A statue of King Gustav Vasa of Sweden in front of the House of Lords (Riddarhuset) in Stockholm.

Sweden in the Nordic Council

The Nordic Council was formed after World War II, to form a stronger defence of the Scandinavian countries or regions. The time of its formation in 1952, was a time of distress for the Nordic region. There was the devastation of being occupied by Germany in Norway and Denmark, while Finland had endured a pricey war with the Soviet Union.

Throughout history there has been an attempt of a union, noticeable with the Kalmar Union.
There was a great civil war at one time in Sweden to overthrow the king of the Kalmar Union (The Kalmar Union is a term that was used for a number of unions between Sweden and in bygone days Finland was part of Sweden, Denmark and Norway, and in bygone days Greenland, Iceland and some islands were under Norway. The idea was to have a single monarch head and be an overall stronger power)

These Kalmar Unions took place from 1397 to 1523. This was a union of Sweden, Denmark and Norway but the Danes are remembered as having been unfair in their treatment of the Swedes. Also more importantly there was much competition for power between Denmark and Sweden during the times of the unions. Gustav Vasa was a nobleman who fought until Sweden was no longer under the control of the Norwegian-Danish King Christian II. Christian II was the king at the time of the Kalmar Union in 1523. Yet Sweden was intent to be free of being ruled of this king and becoming independent. This led to the Swedish War of Liberation.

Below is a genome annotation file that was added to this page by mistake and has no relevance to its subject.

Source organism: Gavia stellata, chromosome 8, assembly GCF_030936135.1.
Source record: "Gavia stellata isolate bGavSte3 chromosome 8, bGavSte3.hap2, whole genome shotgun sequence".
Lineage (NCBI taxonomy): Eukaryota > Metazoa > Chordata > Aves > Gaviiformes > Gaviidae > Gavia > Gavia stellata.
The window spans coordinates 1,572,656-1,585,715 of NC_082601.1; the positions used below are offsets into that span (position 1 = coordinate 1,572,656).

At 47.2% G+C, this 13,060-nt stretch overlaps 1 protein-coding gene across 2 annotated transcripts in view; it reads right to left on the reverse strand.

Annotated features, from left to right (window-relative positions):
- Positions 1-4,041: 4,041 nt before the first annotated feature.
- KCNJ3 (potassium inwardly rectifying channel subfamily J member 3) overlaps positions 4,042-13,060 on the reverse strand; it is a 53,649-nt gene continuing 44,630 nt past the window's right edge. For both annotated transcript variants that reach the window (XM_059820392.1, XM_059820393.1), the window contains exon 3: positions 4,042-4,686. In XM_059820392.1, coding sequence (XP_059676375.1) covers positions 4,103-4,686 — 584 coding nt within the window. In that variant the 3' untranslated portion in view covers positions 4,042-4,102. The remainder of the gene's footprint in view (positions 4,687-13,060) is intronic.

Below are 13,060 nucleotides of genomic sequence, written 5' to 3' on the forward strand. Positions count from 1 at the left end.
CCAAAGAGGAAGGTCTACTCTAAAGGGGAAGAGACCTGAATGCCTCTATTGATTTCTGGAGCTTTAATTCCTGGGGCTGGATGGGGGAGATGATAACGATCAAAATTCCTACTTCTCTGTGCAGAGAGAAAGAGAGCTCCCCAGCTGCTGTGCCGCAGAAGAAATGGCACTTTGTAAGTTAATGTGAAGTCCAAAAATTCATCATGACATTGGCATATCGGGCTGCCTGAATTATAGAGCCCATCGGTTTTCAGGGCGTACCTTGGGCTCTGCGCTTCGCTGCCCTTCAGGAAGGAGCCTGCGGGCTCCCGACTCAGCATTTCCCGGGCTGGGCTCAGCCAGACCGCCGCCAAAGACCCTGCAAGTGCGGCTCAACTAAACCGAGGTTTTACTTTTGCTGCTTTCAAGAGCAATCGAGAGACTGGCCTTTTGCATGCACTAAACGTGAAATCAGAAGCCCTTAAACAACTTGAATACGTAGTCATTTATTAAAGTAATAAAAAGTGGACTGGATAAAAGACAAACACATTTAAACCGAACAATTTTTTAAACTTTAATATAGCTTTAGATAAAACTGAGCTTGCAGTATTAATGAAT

Due to Gustav Vasa’s bravery and effort, Swedes acknowledged him by appointing him as their new King. By 1524, Sweden was liberated permanently from the Kalmar Union. However the Nordic Council was agreed on by various Nordic representatives in 1952.
This was about uniting Norway, Sweden, Denmark, Iceland, Greenland and Finland into a strong economic and political union.

This union of the Nordic or Scandinavian countries lead to a common labour market and easy access across borders without passports. The union still operates but more in a unifying way, and not in a controlling way between Nordic or Scandinavian countries. In 1971 the inter-governmental forum, called the Nordic Council of Ministers was created to enhance the Nordic Council. The headquarters of the Council are in Copenhagen (capital of Denmark).

The council has uses three official languages of Danish, Norwegian and Swedish;however its publications are printed in other Nordic languages;as well as English. The council does not have any power on its own. The council has not been active in any military co-operation as Sweden and Finland are neutral;while Denmark, Norway and Iceland are part of NATO.

The priorities of the Nordic Council often overlap with the European Union and European Economic Community and this has resulted in the council becoming quieter and less active. However there has been talk of expansion and of Scot land even being included into the Nordic Council..

For more information, please view: http://www.norden.org